Change programs are intended to make organizations more effective, often to be able to respond more quickly to customers and to market developments. How do you ensure that people in teams find solutions themselves to the problems they encounter? Six tips.
A crucial precondition for implementing changes is the capacity of the teams to adapt and find solutions. How can teams become skilled at finding solutions? Six tips
1. Use strength as a starting point
Teams that get stuck often call on help from someone on the ‘outside’ – a team coach or manager. “The automatic reaction,” says René den Haan, “is that the manager starts giving advice on how they would tackle things differently.” Den Haan is a psychologist, teacher, and author who specializes in solution-oriented communication. A manager who ‘just’ explains how something should be done is not doing his team any favors, says Den Haan. “The team will learn very little in such cases. Whichever way, the team members will have to learn how to deal with what they come up against. It is therefore better to consider what the team is capable of. If you emphasize the strong features of the team members, you will boost their self-confidence and demonstrate that the team has its own mandate. The result is that they can then find their own solutions.”
2. Provide goals and frameworks
In teams that need to be more skilled at finding solutions, the manager is no longer at the forefront as a guide and leader. The team has to learn for itself to think about their goal, the available resources, and the allocation of tasks. “If problems arise in a team,” says Joost Crasborn, “it is usually because the aims and mutual expectations were not clear.” Crasborn is a trainer, coach and author of ‘Hoe coach ik mijn team? En het team zichzelf!’ He says, “In a more autonomous team, the people depend on each other and have to know from each other where they stand. It is only when the team has a clear idea of where it is going that it is able to determine whether it has the necessary competencies and allocate the tasks. This prevents things being unclear later on.”
3. Encourage solution-oriented communication
“Communication in education is mostly problem-oriented,” says Astrid Vermeer, the founder of the Instituut voor Samenwerkingsvraagstukken (institute for collaboration issues). That means that if something happens, everyone gets together to discuss the cause. But decisiveness is one of the most important characteristics of solution-oriented teams, and that decisiveness disappears if you take a problem-oriented approach.” After all, how the cause of a problem is perceived in a team can vary. Discussions are not only time-consuming, they also unleash negative emotions. Vermeer explains, “In a solution-oriented approach, the causes are simply acknowledged. The team focuses on the solution. What should be the aim? Do we have the resources and the authority to achieve it? Whether or not you agree with the arguments on why you decide on a particular solution is secondary. As long as you agree on what that solution should be.”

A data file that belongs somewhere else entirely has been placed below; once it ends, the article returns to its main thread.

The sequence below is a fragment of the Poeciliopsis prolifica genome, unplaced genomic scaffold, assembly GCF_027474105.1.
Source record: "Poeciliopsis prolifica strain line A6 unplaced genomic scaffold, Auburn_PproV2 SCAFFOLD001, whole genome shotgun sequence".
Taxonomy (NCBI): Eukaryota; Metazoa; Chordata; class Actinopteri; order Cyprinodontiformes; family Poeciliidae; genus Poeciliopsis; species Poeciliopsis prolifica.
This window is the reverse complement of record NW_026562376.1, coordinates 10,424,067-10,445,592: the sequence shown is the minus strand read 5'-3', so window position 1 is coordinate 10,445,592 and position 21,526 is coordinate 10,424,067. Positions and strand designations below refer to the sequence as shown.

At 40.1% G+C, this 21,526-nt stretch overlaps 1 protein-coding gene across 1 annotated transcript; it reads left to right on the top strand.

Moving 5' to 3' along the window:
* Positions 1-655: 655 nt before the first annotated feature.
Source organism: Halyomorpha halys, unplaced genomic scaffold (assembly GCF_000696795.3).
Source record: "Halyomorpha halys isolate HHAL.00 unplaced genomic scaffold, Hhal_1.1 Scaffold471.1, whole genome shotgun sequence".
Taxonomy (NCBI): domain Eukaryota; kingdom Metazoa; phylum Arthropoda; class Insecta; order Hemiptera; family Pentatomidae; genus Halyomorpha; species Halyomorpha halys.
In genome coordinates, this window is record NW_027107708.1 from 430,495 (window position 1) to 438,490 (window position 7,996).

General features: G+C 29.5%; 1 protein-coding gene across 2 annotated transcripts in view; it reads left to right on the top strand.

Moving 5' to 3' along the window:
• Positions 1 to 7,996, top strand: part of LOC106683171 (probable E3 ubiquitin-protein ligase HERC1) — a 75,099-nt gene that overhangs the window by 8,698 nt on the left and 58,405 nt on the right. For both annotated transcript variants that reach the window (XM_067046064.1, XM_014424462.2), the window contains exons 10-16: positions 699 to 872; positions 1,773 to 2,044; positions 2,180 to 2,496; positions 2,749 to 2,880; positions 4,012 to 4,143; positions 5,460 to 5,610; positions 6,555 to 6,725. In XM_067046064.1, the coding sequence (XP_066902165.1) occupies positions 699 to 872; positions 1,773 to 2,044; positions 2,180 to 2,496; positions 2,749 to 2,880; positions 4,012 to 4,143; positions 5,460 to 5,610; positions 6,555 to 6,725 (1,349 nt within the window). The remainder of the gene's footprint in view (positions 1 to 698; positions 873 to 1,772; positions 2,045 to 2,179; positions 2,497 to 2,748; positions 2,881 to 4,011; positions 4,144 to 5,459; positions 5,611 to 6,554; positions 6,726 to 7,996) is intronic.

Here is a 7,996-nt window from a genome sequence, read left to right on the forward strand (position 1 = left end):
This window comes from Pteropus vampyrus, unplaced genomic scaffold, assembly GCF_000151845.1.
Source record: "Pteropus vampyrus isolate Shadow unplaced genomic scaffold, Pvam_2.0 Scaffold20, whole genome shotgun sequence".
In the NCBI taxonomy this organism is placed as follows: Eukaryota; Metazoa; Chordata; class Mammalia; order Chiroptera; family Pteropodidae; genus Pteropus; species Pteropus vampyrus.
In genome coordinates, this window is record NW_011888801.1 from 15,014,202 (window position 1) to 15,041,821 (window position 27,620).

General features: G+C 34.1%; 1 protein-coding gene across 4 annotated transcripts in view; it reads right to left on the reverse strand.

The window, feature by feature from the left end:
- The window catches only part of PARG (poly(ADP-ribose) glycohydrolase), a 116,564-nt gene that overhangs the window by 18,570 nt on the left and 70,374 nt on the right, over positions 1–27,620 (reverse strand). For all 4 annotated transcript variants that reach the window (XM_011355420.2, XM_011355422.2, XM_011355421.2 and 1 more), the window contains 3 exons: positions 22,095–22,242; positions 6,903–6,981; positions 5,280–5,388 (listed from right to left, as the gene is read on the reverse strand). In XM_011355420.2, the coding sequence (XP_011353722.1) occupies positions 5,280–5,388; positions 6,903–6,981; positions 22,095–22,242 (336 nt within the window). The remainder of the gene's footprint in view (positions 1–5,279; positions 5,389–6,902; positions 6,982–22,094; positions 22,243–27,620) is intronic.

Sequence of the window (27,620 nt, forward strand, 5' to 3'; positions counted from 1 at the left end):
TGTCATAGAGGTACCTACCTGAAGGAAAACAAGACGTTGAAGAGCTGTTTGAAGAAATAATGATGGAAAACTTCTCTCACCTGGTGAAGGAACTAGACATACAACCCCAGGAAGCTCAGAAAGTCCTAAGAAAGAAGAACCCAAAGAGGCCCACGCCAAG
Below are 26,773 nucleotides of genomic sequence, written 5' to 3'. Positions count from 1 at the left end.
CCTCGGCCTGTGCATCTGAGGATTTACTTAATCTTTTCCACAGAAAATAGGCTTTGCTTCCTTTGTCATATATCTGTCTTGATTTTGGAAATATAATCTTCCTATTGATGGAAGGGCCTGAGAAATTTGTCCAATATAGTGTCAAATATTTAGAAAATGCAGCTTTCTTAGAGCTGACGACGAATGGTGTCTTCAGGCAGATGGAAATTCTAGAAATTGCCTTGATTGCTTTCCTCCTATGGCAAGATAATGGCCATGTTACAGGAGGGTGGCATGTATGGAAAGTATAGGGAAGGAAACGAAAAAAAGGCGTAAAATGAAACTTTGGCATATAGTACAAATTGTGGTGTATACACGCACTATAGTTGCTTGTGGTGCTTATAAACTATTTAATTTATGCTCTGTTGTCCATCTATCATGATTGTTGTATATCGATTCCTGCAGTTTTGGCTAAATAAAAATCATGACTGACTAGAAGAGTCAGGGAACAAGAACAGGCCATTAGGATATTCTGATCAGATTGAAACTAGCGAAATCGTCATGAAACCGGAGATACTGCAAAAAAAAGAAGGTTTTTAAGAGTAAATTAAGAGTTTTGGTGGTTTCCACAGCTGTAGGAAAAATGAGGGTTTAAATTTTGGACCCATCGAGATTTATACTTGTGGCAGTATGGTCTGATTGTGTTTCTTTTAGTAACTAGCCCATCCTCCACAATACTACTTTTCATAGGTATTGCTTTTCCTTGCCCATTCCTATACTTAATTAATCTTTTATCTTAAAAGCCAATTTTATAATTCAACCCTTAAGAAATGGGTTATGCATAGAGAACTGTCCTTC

4. Ensure openness
Greater mutual dependence in a solution-oriented team requires greater openness. People need to know from each other what they are up to, what the results of their work is, and whether there is anything that is threatening to go wrong – or has done so. “The team members have to be honest with each other,” says René den Haan. “It is crucial for team members to know where their colleagues stand. They also need to be transparent regarding their norms and values. That is the foundation of their work.” One possibility is to teach communication and feedback techniques, which for example could help prevent team members ‘forgetting’ to mention, due to feelings of shame or awkwardness, that the work they are involved in is not going to plan.
5. Be aware of the workload
Giving employees more autonomy can increase the flexibility and quality of their work. However, managers often give teams more and more work, and the teams seem well able to take it on. Ultimately, though, things run aground, says Joost Crasborn. A team needs the space in order to coordinate the tasks between them. They have to master the new tasks they have been given collectively.” Setting ever-higher targets will affect the team’s capacity to reflect on its actions. And eventually its performance.
6. Invest in the learning process
Ultimately, it is the intention that teams are better able to manage their own affairs and overcome any setbacks. That will only work if they get the opportunity to explore dead-ends and make mistakes – without management looking over their shoulders waiting to correct what they are doing. “Good managers give their teams that opportunity,” says Crasborn, “because it is the only way they can develop. That is certainly saying something, because it is a long-term investment. And it does entail risks. Nonetheless, teams have to learn themselves to deal with mistakes and contradictions. They have to learn how to handle setbacks. This brings out their strengths. It is therefore better to allow your teams to fight their own battles.”
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Source: mt.nl. This article is part of the ‘Nieuw Leiderschap’ special on MT.nl. Produced in partnership with De Baak.
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